Publisher: DC Comics
Writer: Len Wein
Artist: Kelley Jones
Release Date: 6th January 2016
The first issue of this eagerly anticipated Swamp Thing miniseries from the character’s co-creator Len Wein and acclaimed Batman artist Kelley Jones sees a distinct change in tone and style from the previous DC run. Instead of featuring broader concepts like the Green, Rot and Red, this is very much Swamp Thing taken back to his roots (pun partially intended), with an old-school approach and aesthetic reminiscent of classic EC Comics like Tales from the Crypt or Vault of Horror.
Wein’s descriptive, almost poetic narration throughout the course of this first issue gives the story a wonderful extra dimension, particularly during the latter stages when the mysterious new threat finally reveals itself. While it may not necessarily takes as many risks as some of the previous tales featuring the character – at least not yet, anyway – there’s a certain sense of charm about the stripped-back simplicity of the story; this is classic Swamp Thing in all his alligator-wrestling, citizen-saving glory, and while I absolutely loved the New 52 runs of Snyder and Soule, this first issue feels like a welcome breath of fresh air to me.
Jones’ distinctive visual style works extremely well with the Swamp Thing character, portraying him as a hulking, muscle-bound beast. While he may be a little ‘smooth’ for some tastes, Jones’ heavily inked and shaded style works wonders in recreating the dense, claustrophobic swamps of Louisiana — not to mention doing a truly impressive job with aforementioned Wrightson-esque threat. Michelle Madsen also deserves additional praise for her colour work, keeping things murky throughout with a palette consisting of mainly browns and greens, while still managing to keep the panels crisp and clear as the story progresses.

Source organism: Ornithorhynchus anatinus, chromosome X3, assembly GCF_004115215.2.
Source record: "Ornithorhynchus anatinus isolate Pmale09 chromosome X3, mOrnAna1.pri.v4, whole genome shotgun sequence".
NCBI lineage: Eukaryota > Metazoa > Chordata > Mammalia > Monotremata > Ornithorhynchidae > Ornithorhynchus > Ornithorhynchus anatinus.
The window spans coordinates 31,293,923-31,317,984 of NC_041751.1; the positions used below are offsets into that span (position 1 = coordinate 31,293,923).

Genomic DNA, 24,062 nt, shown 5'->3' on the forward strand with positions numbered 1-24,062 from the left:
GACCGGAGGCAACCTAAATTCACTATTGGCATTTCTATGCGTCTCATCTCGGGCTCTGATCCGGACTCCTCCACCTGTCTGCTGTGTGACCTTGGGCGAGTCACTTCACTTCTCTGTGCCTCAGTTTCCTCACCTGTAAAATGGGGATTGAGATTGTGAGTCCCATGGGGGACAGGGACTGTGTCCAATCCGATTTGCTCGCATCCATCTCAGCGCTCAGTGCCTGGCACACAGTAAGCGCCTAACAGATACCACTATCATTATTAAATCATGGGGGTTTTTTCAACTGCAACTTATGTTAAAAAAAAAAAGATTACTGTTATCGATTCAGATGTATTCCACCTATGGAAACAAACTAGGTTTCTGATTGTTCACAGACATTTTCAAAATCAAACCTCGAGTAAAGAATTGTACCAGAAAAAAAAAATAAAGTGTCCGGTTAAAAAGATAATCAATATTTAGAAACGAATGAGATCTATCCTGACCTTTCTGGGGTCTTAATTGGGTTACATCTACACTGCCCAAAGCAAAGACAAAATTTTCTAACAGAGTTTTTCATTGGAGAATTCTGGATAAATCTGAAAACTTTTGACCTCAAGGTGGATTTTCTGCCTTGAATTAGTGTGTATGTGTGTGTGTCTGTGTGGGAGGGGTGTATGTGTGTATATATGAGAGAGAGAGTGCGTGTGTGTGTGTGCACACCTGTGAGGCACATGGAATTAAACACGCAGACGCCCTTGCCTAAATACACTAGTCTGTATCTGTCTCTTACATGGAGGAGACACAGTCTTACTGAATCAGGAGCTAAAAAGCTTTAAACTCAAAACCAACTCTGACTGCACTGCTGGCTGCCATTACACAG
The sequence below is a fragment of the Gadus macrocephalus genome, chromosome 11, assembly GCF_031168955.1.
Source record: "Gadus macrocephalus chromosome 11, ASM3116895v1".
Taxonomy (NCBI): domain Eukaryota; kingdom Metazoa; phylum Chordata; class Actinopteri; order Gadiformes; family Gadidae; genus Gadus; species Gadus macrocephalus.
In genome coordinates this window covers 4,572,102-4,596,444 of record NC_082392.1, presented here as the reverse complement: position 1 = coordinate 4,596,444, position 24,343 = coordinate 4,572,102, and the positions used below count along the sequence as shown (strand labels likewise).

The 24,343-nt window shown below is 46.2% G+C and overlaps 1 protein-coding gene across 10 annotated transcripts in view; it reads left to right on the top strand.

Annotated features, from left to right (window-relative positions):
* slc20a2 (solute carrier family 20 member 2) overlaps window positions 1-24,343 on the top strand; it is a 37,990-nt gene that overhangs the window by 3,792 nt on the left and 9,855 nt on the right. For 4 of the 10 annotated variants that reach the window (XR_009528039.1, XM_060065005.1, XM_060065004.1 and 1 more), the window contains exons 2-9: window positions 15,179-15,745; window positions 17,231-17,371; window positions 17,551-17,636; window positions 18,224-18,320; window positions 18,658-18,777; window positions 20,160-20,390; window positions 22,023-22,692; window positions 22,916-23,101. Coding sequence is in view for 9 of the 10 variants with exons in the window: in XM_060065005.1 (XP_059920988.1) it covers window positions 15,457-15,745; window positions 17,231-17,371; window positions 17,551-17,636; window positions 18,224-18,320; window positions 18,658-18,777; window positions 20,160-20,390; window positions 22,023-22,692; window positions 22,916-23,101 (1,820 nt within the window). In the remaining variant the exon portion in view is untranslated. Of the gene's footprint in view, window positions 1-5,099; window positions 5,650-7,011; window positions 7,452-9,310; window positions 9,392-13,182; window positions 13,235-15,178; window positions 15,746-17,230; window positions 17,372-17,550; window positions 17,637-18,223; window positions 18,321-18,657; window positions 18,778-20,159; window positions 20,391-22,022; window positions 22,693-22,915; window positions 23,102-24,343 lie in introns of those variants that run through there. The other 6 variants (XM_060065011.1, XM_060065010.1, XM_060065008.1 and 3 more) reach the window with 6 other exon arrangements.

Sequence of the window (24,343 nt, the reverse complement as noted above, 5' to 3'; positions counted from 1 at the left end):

This mini-series serves as a perfect jumping-on point for the character, with no prior continuity knowledge required and even a quick ‘origin story’ thrown in for good measure to help bring new readers up to date. The bigger picture is only hinted at here, with a mysterious message being delivered to Swamp Thing by a familiar face, warning him of an impending supernatural nightmare. It’s going to be interesting to see how Wein and Jones handle the rest of the series as it moves forwards, and just how far they’re willing to push the supernatural envelope while still staying true to their own distinctive vision of the character.
While it has the potential to be somewhat divisive given its total departure from the approach of the previous, critically-acclaimed DC runs of Snyder and Soule, as something of a Swampy aficionado I definitely got a kick out of the return to the classic horror origins of the character. Long-time Swamp Thing fans will be in absolute heaven here, and casual readers looking for a wonderfully old-school horror comic are in for a real treat.
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